OCR Interpretation

The day book. (Chicago, Ill.) 1911-1917, August 25, 1916, LAST EDITION, Image 12

Image and text provided by University of Illinois at Urbana-Champaign Library, Urbana, IL

Persistent link: http://chroniclingamerica.loc.gov/lccn/sn83045487/1916-08-25/ed-1/seq-12/

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National League
W.L. Pet. W.L. Pet
Pittsb'h 52 59.468
Chicago 52 64.448
StLouis 52 65 .444
Cinc'ti. 474.373
American League
W.L. Pet. W.L. Pet
Br'klyn 68 42.618
Boston 63 4-2.600
Phila.. 65 46.586
N.York 53 57.482
Boston 70 47.598
N.York 64 54.542
. Chicago 65 55 .542
Detroit 65 56 .537
StLouis 65 56 .537
Clevl'd.. 63 56.529
Wash'n. 56 60.483
Phila... 25 89.219
National League. Boston 5, Chica
go 1; Cincinnati 2, Brooklyn 1; Phil
adelphia 7, St. Louis 2; Pittsburgh
, 10, New York 1.
American League. Washington
8, Chicago 3; Boston 3, Detroit 0;
St Louis 5, New York 4; New York
4, St Louis 2; Philadelphia 6, Cleve
land 5; Cleveland 4, Philadelphia 2,
There is a difference between a
waist ball and a waste ball. Some
times the difference is three bases.
John L. Sullivan's prediction that
both Boston clubs would cop the ma
jor league pennants isn't worrying
Brooklynites. John L., you know, is
the same fella who said Moran would
beat Willard.
In many respects the alibi and the
appendix are alike. You can cut them
both out and neither will be missed.
The Detroit Tigers have claimed
Pitcher Couch from San Francisco.
If the Tigers co to sleep on the other
hurlers they can fall back on Couch..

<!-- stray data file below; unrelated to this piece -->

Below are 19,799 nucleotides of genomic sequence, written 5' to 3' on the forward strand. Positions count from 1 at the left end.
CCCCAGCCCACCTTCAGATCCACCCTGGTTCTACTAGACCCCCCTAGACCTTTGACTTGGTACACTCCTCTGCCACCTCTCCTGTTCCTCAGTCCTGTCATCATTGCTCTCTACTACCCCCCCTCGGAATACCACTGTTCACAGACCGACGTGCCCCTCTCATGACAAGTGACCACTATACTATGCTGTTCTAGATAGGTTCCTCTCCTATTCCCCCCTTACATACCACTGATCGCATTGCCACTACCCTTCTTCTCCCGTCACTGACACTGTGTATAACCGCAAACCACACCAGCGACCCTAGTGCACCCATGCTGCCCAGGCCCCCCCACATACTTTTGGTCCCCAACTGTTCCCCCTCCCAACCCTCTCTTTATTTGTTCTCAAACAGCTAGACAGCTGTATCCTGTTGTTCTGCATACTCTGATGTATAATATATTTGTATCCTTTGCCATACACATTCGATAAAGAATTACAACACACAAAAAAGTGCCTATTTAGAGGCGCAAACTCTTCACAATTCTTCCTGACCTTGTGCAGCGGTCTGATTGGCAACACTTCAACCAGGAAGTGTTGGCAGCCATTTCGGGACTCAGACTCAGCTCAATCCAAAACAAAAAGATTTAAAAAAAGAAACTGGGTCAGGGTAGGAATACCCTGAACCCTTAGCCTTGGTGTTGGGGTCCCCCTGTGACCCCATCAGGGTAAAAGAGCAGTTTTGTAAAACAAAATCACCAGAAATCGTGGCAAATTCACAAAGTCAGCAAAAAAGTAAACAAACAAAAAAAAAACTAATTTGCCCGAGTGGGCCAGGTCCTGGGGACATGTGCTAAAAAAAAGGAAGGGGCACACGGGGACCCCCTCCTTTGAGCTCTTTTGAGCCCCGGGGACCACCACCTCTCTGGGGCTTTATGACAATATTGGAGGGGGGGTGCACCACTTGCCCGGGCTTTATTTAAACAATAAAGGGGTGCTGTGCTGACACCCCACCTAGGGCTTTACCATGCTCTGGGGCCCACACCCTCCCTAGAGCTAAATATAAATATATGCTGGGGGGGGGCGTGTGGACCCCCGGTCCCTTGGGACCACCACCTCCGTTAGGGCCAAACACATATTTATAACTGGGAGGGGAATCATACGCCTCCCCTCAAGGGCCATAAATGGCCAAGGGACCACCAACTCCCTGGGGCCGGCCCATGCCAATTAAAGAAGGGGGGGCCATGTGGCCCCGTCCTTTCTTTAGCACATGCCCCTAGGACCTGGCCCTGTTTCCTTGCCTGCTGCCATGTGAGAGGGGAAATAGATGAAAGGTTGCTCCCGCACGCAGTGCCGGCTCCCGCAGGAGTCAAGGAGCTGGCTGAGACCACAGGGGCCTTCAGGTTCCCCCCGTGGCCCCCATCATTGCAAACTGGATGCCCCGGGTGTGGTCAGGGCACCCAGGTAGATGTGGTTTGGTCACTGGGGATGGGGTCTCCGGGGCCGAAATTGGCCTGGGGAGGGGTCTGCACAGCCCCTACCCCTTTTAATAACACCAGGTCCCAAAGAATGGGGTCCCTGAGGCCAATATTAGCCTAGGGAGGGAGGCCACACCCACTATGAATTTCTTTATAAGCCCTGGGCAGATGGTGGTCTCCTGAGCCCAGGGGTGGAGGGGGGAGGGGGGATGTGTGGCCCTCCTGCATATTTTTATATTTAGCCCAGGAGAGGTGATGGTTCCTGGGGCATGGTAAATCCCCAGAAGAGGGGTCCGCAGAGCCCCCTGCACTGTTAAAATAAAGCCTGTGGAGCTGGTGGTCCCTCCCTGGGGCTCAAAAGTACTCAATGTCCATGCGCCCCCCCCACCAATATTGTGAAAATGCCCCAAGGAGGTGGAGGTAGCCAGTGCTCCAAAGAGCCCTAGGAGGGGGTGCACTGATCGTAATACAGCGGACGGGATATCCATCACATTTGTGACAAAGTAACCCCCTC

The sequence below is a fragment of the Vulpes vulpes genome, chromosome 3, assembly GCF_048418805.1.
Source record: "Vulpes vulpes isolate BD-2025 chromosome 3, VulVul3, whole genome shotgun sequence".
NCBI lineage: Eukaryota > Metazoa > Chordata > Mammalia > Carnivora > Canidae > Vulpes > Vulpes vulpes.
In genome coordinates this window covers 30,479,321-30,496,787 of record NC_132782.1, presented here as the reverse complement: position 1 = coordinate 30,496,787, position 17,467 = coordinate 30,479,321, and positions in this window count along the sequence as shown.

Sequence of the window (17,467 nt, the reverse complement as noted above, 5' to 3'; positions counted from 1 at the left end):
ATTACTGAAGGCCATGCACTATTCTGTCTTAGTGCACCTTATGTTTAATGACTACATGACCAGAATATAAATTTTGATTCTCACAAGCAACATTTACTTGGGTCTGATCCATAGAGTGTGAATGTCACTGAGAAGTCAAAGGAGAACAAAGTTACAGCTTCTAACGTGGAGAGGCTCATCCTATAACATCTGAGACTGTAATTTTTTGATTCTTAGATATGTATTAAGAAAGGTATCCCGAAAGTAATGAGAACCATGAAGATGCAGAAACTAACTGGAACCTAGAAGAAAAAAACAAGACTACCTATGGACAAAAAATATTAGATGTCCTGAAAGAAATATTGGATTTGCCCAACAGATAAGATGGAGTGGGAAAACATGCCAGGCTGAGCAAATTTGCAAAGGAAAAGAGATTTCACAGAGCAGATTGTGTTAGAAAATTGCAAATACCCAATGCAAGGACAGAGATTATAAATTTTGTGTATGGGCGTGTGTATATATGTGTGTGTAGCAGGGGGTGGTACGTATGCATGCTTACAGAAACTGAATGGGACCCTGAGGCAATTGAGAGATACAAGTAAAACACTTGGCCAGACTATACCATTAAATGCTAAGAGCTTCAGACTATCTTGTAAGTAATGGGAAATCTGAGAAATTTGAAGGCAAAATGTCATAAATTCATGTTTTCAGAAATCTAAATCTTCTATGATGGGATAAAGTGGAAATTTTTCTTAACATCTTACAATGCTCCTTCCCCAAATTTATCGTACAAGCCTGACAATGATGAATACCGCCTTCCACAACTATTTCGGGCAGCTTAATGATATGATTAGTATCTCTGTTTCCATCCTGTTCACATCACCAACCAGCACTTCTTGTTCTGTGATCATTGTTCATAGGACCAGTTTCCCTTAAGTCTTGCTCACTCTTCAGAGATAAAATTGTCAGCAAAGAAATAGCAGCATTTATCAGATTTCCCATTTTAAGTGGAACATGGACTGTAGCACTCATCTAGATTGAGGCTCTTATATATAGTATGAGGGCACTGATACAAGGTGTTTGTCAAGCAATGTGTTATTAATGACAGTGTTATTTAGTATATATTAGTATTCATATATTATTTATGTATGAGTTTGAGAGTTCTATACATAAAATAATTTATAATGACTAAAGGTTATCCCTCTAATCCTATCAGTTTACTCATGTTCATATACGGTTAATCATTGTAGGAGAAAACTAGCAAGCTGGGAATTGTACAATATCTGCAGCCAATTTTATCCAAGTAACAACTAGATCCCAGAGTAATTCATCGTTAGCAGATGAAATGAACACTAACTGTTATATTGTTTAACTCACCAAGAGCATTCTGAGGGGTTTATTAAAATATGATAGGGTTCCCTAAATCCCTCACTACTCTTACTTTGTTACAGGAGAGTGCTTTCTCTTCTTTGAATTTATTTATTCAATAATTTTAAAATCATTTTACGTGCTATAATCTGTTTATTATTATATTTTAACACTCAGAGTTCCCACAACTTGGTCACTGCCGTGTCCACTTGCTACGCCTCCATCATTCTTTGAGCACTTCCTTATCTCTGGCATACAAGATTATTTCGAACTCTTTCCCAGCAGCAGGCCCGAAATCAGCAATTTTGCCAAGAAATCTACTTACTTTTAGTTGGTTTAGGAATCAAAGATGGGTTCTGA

John McCraw is strongly opposed
to the player limit rule. It interferes
with his system of buying up every
player that helps beat the Gians.
According o a gent who knows,
every defeat cuts Connie Mack like
a knife. At this rate folks will be able
to reedgnize Connie by his teeth
aen the race is over.
By Mark Shields
Very interesting city series we are
to have. (
The highly diverting business of
trading Heinie Zimmerman to vari
ous clubs of the National league goes
merrily on, with everybody doing' .
business in the swappmg line but the
authorities from whom action must"
A few delicate jabs of the yenhook
have resulted in numerous luminous
dreams, none of which has the sanc
tion of Pres. Weeghman afld Man
ager Tinker. But they make good
reading on days when our ball clubs
commit wrongs that are better left
One wholesale affair presumes the
swapping of Outfielder Collins, In
fielders Fitzpatrick and Smith and
Pitcher Barnes of the Braves for our
eccentric third baseman. Sounds like '
a lot of beef and bone to trade' for
one man, but the Braves would be
getting the best of it
Barnes is a fine pitcher, but Tinker
already has good enough boxmen.
Smith is a good third baseman. But
his work woold undoubtedly suffer if
he came from a possible pennant
winner to a second division club. Fitz
is a fair average ballplayer who has
been up in the big show for some
time and has never been able to land
a reguar berth. Collins is not the
equal of any outfielder on the Cub
We need infielders, and we'd get a
two for Zim if this trade went w
through, -but neither would be the
kind of men required to build up a
New York is not yefthrough dick
ering for Zim. Other "clubs have
made offers, but Weeghman and
Tinker alone know the terms. The
Cyb officials have a chance to get

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